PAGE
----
, Volume 142, Issue 3, pp 375–393 | Cite as

Factors controlling dissimilatory nitrate reduction processes in constructed stormwater urban wetlands

  • Md. Moklesur RahmanEmail author
  • Keryn L. Roberts
  • Fiona Warry
  • Michael R. Grace
  • Perran L. M. Cook


Water treatment wetlands are increasingly being used to reduce pollutant loads including nitrogen (N) in urban runoff. Processes such as denitrification (DNF) and anaerobic ammonium oxidation (anammox), which remove N, and dissimilatory nitrate reduction to ammonium (DNRA), which recycles N, play an important role in controlling NOx (NO3 + NO2) removal versus recycling in wetlands. The relative importance of DNF, anammox and DNRA was investigated in four constructed stormwater urban wetlands in Melbourne, Australia. Rates of DNF and DNRA were variable and did not differ significantly among wetlands. However, rates of DNF and DNRA were significantly different (p < 0.05) in different seasons. The relationship between NOx reduction processes and measured concentrations of water column NOx, chlorophyll a (chl-a), sediment organic carbon (OC), porewater ferrous iron (Fe2+) and sulfide (S2−) and water column temperature were examined using multiple regression analysis (MRA). Anammox was an insignificant pathway (< 0.05% of total nitrate reduction). During winter when average water column temperatures were 12 °C, DNRA was consistently higher than DNF averaging 67 ± 23% of total NOx reduction. The MRA revealed that DNF was positively associated with NOx concentration whereas DNRA was negatively associated with temperature, and porewater Fe2+, and positively associated with chl-a. The ratio between DNF and DNF:(DNF + DNRA) showed a positive correlation with both temperature and NOx concentration in the MRA. At higher temperatures and higher NOx concentrations, DNF increased over DNRA. Overall, this study suggests that at low NOx concentrations, N is recycled internally in these urban stormwater wetlands, but the portion of N removed by DNF increases as NOx concentrations increase.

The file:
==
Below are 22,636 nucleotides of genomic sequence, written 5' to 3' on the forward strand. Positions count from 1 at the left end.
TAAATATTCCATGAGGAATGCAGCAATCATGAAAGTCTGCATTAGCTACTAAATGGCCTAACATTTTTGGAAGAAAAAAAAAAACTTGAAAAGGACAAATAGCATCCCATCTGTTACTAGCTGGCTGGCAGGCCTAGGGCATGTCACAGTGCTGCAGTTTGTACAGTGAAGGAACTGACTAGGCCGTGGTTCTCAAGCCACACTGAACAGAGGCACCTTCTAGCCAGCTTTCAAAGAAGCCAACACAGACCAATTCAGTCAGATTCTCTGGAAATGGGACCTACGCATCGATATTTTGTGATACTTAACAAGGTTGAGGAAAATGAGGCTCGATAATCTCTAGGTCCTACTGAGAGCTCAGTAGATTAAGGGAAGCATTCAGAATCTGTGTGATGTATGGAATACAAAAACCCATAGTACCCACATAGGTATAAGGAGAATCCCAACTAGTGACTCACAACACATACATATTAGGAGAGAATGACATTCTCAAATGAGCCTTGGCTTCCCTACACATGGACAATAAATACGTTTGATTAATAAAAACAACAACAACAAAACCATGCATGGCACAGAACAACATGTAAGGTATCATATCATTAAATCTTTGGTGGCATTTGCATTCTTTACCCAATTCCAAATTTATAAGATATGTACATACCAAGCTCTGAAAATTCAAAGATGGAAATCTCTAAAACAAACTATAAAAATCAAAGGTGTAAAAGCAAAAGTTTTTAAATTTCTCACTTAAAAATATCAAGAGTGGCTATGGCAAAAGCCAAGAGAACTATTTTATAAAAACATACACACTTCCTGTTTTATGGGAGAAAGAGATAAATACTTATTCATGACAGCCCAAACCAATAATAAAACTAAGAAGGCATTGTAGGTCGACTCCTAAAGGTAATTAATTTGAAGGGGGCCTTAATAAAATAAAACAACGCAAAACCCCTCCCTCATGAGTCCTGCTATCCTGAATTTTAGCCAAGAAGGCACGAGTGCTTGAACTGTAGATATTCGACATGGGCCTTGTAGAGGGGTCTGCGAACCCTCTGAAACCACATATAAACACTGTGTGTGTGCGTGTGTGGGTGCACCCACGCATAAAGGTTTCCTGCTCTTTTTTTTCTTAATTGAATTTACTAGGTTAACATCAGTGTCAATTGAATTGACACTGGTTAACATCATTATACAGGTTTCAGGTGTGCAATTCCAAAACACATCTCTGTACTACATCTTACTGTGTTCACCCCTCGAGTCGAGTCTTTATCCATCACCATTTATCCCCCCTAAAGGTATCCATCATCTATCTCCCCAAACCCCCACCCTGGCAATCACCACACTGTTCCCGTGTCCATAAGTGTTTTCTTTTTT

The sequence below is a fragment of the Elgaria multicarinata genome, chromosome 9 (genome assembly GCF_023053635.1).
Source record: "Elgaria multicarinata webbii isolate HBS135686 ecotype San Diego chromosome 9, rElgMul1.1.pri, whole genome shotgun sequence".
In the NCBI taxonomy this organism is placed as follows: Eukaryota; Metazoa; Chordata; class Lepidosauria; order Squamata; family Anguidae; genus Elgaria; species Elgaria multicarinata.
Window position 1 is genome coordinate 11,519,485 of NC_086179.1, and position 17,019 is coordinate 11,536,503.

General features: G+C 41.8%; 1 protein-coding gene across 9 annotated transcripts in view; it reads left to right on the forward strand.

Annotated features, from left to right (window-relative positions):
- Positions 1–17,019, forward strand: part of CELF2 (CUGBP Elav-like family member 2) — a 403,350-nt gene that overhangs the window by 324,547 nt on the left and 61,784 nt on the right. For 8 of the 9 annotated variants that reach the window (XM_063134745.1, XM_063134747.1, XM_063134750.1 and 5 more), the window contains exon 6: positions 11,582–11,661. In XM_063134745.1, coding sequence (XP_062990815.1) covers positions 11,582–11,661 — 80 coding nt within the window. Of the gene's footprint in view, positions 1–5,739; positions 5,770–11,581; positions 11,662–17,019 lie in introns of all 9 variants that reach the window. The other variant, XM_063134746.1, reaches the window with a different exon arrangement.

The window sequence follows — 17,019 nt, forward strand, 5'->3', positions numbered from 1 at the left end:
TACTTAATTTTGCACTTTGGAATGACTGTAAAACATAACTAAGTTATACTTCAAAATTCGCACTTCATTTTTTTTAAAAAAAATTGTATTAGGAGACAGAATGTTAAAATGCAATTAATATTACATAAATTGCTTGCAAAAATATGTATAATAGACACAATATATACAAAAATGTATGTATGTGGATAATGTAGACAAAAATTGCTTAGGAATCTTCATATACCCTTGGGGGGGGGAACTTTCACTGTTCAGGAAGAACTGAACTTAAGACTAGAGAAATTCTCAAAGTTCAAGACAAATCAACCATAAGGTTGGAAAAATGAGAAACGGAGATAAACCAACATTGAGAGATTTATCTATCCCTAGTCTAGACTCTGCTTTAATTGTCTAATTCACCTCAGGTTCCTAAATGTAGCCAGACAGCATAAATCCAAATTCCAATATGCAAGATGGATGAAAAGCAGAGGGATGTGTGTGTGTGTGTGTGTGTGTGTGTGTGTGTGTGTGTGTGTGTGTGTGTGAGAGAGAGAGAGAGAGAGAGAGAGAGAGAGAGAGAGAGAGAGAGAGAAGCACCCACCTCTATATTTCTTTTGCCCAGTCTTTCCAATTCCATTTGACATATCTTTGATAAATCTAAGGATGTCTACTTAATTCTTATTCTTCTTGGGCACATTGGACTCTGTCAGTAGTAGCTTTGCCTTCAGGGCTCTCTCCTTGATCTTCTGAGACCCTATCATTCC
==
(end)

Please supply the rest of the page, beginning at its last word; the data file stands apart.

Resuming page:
Denitrification DNRA Organic carbon Temperature Wetland 



We thank Lee James, the Supervisor of Natural Resource Areas, Parks Department (City of Kingston) for providing access to, and permission for, sampling the NR wetland and John Erwin, the Bushland Management Officer (Knox City Council), for his invaluable discussion on the KB wetland. We also thank Melbourne Water for providing important information about all four wetlands. Adam Kessler, Jesse Pottage, Dale Christensen, Douglas Russell, Michael Bourke, David Brehm, Wei Wen Wong and Bipasa Akter are all thanked for their assistance with field work. Md. Moklesur Rahman is grateful to the Co-operative Research Council for the Water Sensitive Cities (CRCWSC) for funding support in carrying out this project. This work was also supported by the Australian Research Council Grant DP150101281 to PLMC.


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© Springer Nature Switzerland AG 2019

Authors and Affiliations

  • Md. Moklesur Rahman
    • 1
    Email author
  • Keryn L. Roberts
    • 1
  • Fiona Warry
    • 1
  • Michael R. Grace
    • 1
  • Perran L. M. Cook
    • 1
  1. 1.Water Studies Centre, School of ChemistryMonash UniversityClaytonAustralia

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